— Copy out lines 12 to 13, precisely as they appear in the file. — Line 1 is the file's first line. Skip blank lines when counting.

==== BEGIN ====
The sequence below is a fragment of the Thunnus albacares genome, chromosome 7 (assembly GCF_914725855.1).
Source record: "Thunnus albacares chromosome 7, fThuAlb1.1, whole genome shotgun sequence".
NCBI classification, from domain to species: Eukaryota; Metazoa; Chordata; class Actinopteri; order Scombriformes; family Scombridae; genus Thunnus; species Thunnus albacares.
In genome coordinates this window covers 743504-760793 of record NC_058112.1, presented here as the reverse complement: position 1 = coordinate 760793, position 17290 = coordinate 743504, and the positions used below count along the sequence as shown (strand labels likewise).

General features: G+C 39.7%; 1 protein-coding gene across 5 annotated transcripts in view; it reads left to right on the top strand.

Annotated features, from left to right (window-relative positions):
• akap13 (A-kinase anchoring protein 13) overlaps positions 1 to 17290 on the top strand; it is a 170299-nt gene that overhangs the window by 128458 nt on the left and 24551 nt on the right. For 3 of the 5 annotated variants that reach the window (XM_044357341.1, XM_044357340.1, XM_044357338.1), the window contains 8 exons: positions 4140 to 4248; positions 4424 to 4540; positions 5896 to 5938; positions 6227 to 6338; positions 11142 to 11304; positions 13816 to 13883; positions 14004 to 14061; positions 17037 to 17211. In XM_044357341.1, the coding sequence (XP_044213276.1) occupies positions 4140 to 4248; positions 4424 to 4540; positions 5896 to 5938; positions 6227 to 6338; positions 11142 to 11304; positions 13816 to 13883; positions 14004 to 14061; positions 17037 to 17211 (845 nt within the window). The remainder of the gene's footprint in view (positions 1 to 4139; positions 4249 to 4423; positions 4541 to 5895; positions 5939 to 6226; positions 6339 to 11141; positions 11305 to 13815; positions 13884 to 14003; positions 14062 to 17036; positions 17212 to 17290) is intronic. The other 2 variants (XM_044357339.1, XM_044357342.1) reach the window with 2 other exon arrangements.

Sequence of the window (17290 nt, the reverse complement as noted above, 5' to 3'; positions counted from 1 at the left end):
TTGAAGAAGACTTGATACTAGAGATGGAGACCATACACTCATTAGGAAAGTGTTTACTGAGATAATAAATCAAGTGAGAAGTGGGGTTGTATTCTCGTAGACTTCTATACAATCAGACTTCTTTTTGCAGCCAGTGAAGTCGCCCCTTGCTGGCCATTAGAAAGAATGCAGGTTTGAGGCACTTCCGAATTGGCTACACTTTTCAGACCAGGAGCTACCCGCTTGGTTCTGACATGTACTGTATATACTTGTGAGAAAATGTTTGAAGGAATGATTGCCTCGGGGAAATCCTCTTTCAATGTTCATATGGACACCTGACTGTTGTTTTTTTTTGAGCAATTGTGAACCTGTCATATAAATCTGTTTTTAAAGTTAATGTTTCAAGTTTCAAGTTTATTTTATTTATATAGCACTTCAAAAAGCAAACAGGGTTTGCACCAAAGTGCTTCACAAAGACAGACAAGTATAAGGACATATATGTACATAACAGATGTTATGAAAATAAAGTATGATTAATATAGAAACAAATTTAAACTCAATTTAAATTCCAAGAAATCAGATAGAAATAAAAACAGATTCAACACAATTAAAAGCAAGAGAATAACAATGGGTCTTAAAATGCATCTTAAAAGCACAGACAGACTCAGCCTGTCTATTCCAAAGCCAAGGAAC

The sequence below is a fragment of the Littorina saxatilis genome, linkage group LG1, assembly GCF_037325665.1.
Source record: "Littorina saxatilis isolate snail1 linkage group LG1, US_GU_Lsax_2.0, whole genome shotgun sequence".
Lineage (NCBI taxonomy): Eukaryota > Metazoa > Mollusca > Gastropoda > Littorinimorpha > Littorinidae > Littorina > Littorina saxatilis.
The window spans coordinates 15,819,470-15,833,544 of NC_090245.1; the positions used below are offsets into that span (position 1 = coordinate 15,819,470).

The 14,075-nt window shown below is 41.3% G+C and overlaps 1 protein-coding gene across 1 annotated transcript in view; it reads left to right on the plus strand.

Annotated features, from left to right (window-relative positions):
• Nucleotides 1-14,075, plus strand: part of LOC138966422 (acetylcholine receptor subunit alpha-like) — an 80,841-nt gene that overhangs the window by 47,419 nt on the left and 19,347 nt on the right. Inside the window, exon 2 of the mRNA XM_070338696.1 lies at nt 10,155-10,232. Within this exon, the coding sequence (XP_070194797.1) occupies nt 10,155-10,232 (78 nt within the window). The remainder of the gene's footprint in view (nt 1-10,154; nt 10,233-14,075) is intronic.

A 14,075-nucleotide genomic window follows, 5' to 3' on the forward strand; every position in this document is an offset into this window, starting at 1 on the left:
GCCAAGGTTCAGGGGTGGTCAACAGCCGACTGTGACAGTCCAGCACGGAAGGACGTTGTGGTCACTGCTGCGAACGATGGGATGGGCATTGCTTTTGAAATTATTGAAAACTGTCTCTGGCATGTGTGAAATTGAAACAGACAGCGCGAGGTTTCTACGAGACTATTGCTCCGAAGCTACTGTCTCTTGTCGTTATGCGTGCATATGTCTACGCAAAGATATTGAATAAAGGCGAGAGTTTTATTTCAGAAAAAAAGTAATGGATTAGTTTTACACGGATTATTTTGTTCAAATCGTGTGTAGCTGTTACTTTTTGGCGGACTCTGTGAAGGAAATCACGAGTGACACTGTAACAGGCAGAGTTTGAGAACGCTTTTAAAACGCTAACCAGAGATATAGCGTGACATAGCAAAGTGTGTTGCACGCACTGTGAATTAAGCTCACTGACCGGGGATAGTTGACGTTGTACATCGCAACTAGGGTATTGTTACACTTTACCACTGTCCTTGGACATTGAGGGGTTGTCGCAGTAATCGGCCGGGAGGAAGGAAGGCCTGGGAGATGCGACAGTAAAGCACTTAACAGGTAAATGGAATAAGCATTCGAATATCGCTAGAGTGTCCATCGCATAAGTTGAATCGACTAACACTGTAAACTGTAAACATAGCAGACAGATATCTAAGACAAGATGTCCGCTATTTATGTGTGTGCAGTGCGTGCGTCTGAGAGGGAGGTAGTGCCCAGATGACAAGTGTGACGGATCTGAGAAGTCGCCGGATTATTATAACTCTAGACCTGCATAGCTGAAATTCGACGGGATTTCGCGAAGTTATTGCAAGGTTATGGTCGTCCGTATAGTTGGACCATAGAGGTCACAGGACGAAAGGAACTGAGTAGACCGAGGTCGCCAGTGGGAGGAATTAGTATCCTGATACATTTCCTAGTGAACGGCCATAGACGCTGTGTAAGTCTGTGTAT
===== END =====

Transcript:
Lineage (NCBI taxonomy): Eukaryota > Metazoa > Mollusca > Gastropoda > Littorinimorpha > Littorinidae > Littorina > Littorina saxatilis.
The window spans coordinates 15,819,470-15,833,544 of NC_090245.1; the positions used below are offsets into that span (position 1 = coordinate 15,819,470).